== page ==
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The Projection Room


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James Carville, back before Mary Matalin succeeded in ruining him as a force for good, once made the following point:

Newt Gingrich, as a young congressman in 1988, was the loudest voice in hounding Jim Wright, the Democratic Speaker of the House during the 1980s, out of office over a $55,000 book deal.  Newt then himself went on to not only take a $4.5 MILLION book deal from HarperCollins, a Rupert Murdoch imprint, but went on when he became Speaker to push for the repeal legislation that kept Murdoch — who was then not yet a US citizen — from owning any US TV networks.  (That's how FOX News came to be, by the way.)  Essentially, if a Republican accuses somebody of doing something, you can be sure that the Republican is doing it at least eighty times worse.

Fast-forward to CoupGate, aka the Clinton Impeachment Insanity of 1998-2000.  Gingrich was but one of a number of Republican horndogs and adulterers — Henry Hyde, Helen Chenoweth, Dan Burton, Dick Armey, to name but a few —  wagging their fingers at Bill Clinton for having got hummers from a female to whom he wasn't married.

And let's not forget my own personal favorite Republican politician and malefactor, Philip Giordano, the former mayor of Waterbury, Connecticut — who if all the votes had been counted in Florida in 2000 would have been appointed by Connecticut's Republican governor at the time, John G. Rowland, to serve out Joe Lieberman's term — just as the cops were about to bust him for raping prepubescent little girls.  He's now in the Federal pen — though I don't know if it's the same one where Governor Rowland would himself spend some time in the years following Giordano's downfall.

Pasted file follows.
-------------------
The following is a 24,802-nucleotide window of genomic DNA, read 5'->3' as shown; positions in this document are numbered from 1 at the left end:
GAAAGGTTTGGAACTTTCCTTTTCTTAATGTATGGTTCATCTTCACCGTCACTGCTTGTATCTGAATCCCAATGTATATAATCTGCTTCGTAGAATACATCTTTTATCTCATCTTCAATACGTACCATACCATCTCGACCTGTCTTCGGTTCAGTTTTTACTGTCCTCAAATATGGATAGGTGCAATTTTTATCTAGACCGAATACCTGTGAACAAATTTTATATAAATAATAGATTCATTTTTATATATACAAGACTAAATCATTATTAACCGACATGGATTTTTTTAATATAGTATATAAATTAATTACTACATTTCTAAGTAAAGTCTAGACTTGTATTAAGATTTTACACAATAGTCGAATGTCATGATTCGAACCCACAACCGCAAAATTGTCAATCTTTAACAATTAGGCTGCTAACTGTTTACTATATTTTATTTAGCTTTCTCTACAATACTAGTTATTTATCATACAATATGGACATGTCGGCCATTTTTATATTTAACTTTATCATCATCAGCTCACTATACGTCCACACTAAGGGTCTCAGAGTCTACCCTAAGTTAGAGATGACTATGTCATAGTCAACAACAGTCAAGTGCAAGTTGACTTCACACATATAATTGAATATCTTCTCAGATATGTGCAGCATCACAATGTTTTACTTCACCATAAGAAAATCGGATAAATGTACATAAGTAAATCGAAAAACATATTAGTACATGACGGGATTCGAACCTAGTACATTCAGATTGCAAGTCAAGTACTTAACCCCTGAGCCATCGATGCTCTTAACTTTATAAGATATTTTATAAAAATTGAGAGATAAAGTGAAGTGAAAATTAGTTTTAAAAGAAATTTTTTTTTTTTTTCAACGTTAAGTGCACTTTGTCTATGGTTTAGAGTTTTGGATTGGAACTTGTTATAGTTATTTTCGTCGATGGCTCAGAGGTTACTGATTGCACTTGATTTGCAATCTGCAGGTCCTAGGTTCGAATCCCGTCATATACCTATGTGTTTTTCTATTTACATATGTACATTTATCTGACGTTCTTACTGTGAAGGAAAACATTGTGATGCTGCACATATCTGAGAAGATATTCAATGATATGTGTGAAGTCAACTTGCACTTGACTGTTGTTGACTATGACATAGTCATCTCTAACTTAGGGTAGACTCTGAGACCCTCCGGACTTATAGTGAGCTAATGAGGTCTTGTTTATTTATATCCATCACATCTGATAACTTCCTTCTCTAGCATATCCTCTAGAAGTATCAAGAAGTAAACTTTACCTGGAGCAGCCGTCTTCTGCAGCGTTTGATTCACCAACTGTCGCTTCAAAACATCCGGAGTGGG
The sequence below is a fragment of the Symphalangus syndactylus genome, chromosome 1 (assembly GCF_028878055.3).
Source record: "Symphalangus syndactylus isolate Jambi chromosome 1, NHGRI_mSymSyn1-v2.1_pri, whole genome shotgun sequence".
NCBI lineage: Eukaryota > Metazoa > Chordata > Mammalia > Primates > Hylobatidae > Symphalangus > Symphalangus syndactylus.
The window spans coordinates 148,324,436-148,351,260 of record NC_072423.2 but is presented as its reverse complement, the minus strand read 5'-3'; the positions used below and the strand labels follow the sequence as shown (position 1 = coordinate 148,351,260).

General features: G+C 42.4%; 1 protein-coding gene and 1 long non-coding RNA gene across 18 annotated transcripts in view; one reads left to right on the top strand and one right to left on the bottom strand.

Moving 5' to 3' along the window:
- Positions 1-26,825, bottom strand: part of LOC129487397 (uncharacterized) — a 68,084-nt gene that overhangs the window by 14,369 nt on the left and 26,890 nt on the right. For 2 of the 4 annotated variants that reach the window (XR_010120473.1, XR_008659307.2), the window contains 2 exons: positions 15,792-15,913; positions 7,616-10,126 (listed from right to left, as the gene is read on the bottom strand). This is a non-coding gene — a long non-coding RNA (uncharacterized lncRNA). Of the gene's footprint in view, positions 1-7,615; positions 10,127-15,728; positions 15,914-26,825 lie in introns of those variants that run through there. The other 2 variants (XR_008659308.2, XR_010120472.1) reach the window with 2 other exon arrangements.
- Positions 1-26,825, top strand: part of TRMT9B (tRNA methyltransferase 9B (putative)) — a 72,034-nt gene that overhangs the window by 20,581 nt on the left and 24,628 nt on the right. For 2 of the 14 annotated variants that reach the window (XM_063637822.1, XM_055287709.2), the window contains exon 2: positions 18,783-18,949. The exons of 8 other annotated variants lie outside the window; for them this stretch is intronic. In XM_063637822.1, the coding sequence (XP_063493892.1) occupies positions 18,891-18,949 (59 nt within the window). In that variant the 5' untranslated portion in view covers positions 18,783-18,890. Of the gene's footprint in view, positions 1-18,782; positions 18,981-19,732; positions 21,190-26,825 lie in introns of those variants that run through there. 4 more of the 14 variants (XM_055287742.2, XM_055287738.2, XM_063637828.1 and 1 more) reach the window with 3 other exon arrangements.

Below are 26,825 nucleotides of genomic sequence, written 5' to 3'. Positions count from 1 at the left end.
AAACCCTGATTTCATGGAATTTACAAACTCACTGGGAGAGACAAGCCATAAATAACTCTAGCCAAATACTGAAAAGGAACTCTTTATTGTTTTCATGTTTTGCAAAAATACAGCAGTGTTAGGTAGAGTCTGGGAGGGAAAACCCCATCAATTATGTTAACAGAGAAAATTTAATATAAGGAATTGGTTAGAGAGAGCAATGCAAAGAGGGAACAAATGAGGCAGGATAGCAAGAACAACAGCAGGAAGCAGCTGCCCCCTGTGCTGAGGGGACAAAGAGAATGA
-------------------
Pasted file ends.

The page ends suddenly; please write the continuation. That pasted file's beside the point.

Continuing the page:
It's not just conservative politicians that are hypocrites:  Look at Michelle Malkin, clutching her pearls in front of a fawning Howard Kurtz over a few anonymous comments left on Huffington Post bare weeks after sending her readership out to go after Amanda Marcotte and Melissa McEwan (and around the same time as when she cut loose with some incivility at the CPAC shindig).  Or William Donohue, the anti-Semitic woman-hater who attacks people for being "bigots".   

Oh, and let's check out some of the prominent politically conservative TV preachers of past and present, shall we?  Billy James HargisJim BakkerJimmy SwaggartTed Haggard.

Going back to James Carville:  He wasn't the only one who observed the conservative and Republican tendency for doing the very things they accuse others of doing.  Molly Ivins noted this phenomenon, too.  In fact, she borrowed a term from the psychiatric lexicon to describe it:  "Projection ".

Republicans and conservatives indulge in projection for at least two (2) reasons that I can determine.  One is because they wish to deflect attention from their own shortcomings.  The other is because the press generally doesn't call them on it.  (Contrast the willingness of the US news media to broadcast right-wing media figure Michelle Malkin's accusations of incivility against lefty bloggers — without noting her lead role in promoting incivility among her fan base.)

Let's collect up the various examples of "Do as I say, not as I do" among the cons.  Feel free to drop them off in the comments below.

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